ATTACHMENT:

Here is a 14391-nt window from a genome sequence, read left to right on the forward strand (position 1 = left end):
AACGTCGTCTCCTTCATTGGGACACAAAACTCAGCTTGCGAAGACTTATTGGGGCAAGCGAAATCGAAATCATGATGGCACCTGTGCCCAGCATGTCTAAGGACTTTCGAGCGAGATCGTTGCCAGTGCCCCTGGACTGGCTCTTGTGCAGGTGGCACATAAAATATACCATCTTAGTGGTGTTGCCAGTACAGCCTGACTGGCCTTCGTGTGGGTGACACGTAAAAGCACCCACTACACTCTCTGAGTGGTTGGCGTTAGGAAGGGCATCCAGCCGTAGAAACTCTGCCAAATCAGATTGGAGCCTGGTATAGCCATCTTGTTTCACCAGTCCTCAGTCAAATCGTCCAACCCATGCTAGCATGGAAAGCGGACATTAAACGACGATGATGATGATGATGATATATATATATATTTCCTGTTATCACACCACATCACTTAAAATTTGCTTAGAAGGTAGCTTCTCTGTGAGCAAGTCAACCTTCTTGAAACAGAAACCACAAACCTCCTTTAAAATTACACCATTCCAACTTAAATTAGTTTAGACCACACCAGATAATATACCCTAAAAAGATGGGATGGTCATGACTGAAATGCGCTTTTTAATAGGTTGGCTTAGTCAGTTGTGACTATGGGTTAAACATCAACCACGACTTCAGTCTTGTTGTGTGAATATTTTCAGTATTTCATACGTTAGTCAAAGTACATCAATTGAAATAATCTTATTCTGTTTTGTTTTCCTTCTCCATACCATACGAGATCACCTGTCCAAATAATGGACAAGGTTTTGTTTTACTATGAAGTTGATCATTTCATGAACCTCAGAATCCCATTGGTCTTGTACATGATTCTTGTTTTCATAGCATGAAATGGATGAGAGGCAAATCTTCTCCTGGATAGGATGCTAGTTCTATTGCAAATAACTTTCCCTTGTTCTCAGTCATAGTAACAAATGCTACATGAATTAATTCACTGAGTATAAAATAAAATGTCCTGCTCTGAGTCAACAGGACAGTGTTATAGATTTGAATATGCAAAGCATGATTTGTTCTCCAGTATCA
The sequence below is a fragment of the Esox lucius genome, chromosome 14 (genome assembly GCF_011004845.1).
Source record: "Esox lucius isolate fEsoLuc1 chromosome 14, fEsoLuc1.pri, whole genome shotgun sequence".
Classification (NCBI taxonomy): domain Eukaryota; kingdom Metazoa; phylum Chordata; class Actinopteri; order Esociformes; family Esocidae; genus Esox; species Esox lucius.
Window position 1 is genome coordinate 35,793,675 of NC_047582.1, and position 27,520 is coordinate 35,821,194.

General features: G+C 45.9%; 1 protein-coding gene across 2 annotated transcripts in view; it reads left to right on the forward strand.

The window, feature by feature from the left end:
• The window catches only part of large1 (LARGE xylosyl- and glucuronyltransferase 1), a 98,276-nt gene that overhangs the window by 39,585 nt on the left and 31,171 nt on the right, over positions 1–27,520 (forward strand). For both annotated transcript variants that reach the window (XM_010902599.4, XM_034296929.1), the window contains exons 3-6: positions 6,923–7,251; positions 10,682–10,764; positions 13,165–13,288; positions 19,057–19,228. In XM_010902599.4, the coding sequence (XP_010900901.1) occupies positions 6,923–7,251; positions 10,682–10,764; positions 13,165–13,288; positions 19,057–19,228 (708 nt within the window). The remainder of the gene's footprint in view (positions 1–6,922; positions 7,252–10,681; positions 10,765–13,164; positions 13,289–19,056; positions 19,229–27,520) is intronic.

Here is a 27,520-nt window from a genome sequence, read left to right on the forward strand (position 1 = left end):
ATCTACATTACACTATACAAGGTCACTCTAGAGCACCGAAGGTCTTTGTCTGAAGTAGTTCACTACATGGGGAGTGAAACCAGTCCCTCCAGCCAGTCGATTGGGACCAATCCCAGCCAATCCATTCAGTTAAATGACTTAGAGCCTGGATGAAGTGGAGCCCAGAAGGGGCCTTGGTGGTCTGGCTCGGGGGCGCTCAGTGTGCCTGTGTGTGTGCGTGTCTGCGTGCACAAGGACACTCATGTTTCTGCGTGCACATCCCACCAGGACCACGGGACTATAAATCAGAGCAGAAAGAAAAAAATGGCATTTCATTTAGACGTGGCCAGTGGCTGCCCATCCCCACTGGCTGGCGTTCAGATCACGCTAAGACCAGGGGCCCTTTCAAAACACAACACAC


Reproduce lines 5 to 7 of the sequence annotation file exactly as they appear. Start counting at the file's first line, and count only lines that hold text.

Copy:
Classification (NCBI taxonomy): domain Eukaryota; kingdom Metazoa; phylum Chordata; class Actinopteri; order Esociformes; family Esocidae; genus Esox; species Esox lucius.
Window position 1 is genome coordinate 35,793,675 of NC_047582.1, and position 27,520 is coordinate 35,821,194.

General features: G+C 45.9%; 1 protein-coding gene across 2 annotated transcripts in view; it reads left to right on the forward strand.